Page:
The Recap: Steven and Amethyst try to cheer Peridot up by taking her to the Kindergarten and letting her show off. Seeing a leaf growing there, they try to plant new crops and see if the soil revitalizes itself. It’s a disastrous failure, but Peridot resolves to try again someplace new (it’s a metaphor).
Hello pacing problems, my old friend. After the excellent and painful “Raising the Barn,” “Back to the Kindergarten” chucks us right into a fairly generic “getting over the ex” plotline that couldn’t have been more terribly timed. The problem is twofold: first, that SU’s historically lackadaisical pacing makes it jarring to create a complex emotional arc and then seemingly solve it in the next episode; and two, it seems to be pushing the audience to throw their investment in a long and slow-building relationship directly into the garbage and forget about it.
Most of these issues could’ve been solved by delaying a discussion of Peridot’s recovery. There’s nothing so special or unique in the “moving on” element of the story that it needed to be handled right this second (in fact, it’s kind of on-the-nose and trite), and taking more time to let things settle while focusing on other characters would’ve given the audience a break and allowed the story to land on Peridot’s need to keep living without feeling like it was slamming the door on Lapis.
Because wow, does the bluntness of the script do this one a disservice. So you’re saying this “land” is BARREN and DEAD and Peridot should move on to other fish in the—I mean, other farmland? And that when they tried to plant in the Kindergarten because they saw a pretty blue flower growing there, it turned out to be a blue monster (who else is blue?) actually being a monster that completely consumes Peridot?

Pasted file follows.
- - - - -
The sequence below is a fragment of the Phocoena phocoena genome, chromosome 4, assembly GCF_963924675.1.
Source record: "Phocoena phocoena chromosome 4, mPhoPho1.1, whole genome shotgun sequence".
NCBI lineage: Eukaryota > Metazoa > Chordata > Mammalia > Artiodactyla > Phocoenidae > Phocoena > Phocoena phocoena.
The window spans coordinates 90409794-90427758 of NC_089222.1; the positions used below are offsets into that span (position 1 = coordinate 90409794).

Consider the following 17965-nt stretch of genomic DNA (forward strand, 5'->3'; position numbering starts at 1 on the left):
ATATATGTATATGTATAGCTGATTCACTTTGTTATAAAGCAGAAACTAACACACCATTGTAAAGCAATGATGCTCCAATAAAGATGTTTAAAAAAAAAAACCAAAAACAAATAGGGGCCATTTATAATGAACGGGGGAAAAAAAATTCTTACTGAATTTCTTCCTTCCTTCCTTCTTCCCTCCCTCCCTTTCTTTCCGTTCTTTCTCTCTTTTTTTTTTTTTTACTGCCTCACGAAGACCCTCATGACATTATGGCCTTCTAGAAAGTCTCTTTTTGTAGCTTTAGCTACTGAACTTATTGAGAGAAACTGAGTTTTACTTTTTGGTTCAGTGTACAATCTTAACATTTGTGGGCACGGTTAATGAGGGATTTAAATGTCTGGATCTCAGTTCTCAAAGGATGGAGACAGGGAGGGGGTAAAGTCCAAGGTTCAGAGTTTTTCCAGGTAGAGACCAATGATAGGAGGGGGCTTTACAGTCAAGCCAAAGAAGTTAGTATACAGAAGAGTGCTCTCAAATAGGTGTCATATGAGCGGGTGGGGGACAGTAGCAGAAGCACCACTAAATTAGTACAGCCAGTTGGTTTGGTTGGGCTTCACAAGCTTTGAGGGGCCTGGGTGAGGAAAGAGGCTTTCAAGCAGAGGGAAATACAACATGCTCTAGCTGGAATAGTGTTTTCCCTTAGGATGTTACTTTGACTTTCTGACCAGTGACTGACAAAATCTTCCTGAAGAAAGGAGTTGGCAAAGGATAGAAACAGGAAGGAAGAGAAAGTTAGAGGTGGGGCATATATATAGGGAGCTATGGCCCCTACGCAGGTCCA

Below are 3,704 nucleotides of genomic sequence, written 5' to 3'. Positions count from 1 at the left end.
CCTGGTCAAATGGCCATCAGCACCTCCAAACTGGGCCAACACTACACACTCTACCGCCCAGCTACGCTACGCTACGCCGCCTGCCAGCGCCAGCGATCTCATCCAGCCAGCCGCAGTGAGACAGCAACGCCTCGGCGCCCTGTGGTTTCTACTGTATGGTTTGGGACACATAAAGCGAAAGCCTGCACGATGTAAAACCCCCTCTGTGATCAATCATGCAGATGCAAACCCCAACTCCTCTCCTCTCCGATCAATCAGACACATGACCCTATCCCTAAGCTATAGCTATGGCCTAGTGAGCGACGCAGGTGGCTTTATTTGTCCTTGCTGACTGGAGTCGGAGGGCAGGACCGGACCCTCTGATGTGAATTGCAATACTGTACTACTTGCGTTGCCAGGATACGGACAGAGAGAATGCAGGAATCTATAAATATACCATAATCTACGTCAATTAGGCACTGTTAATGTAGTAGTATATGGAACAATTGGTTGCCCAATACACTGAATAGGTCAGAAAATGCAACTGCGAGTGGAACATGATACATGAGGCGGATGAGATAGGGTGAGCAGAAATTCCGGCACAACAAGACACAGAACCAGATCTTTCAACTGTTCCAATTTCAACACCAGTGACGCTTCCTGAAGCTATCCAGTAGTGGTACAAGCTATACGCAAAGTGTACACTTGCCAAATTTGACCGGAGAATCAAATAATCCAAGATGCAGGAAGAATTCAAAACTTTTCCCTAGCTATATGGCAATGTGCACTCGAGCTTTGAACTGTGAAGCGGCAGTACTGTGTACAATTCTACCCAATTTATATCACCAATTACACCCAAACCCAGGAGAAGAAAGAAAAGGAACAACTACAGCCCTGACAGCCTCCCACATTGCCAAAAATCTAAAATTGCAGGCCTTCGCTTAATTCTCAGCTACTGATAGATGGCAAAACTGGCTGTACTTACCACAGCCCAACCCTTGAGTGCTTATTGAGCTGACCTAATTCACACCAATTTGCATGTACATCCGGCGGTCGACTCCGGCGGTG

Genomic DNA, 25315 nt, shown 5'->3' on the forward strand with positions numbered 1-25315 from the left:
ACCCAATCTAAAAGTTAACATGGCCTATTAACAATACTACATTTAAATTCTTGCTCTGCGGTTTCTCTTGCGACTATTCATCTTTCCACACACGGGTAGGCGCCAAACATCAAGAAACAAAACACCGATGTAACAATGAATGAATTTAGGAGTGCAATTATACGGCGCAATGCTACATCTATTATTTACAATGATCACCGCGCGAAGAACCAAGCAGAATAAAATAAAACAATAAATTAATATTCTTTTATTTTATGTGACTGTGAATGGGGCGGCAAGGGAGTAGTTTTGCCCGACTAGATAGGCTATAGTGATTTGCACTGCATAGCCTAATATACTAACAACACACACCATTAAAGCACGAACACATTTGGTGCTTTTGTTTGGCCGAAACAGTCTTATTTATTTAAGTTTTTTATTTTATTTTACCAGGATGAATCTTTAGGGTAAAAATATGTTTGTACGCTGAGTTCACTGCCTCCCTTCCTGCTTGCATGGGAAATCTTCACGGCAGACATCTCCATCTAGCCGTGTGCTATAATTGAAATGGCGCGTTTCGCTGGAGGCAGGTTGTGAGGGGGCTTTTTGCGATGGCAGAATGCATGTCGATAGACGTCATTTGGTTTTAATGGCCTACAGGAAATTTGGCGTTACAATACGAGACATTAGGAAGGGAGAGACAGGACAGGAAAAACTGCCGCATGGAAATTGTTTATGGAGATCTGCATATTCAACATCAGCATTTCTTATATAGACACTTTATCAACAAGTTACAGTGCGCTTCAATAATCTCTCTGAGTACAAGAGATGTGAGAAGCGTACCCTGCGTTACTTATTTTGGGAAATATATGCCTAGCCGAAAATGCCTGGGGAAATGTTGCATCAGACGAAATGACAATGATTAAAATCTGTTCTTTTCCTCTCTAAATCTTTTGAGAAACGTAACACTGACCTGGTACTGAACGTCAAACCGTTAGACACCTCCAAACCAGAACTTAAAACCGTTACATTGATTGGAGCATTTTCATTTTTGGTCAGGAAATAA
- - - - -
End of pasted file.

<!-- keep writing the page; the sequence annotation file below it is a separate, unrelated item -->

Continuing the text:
Give me a minute, I think I have a concussion from that brick.
None of this is helped by the fact that Lapis leaving feels very clearly like setup for a dramatic return at a crucial moment. It’s a positively ancient trope: someone runs from a situation out of self-preservation but returns in the nick of time to save the person they walked out on, apologizing and declaring their devotion.
But beyond her relationship with Peridot, this move does a disservice to Lapis altogether. She’s an important character, one the show has explored most transparently as a survivor of multiple kinds of abuse, and to have this as the bow on her character for who knows how long (possibly as long as the climactic battle, whenever that is) feels disrespectful to her character. I praised “Raising the Barn” for exploring Peridot’s side of things while keeping Lapis’ spur-of-the-moment decision understandable, if still a jerk move. This kind of does away with that, given that “get over the ex” plotlines are naturally set up to make us root for one party while throwing rocks at the other.
It’s just a poorly thought-out episode, especially disappointing given that Mitroff and Villeco last produced “The Trial.” The moments of bonding between Steven, Peridot, and Amethyst (wow, how long’s it been since we got to really hang out with Amethyst?) are sweet and nice to see; rekindling those friendships feels like the primary impetus for the episode, and it’s definitely nice to have it back. Peridot’s monologue about how a mistake ruins things forever is also a compelling look into her character, a genuine continuation of what the prior episode was going for. And while Amethyst is a supporting player, it’s great to see her find new meaning in the Kindergarten now that she’s gotten to know other amethysts. There are good things here, but none of it feels worth the cost on the whole.
If that rebuilding of other bonds had come more slowly over time, or if we had some vague indication that Lapis would be coming back beyond a general understanding of how stories work, things might’ve turned out a lot better. As it is, the best episode of the run winds up followed by the worst.
At least next time we get to see more of Sadie.
(image: Cartoon Network)
Vrai Kaiser is a queer author and pop culture blogger; they’re already tired. You can read more essays and find out about their fiction at Fashionable Tinfoil Accessories, listen to them podcasting on Soundcloud, support their work via Patreon or PayPal, or remind them of the existence of Tweets.
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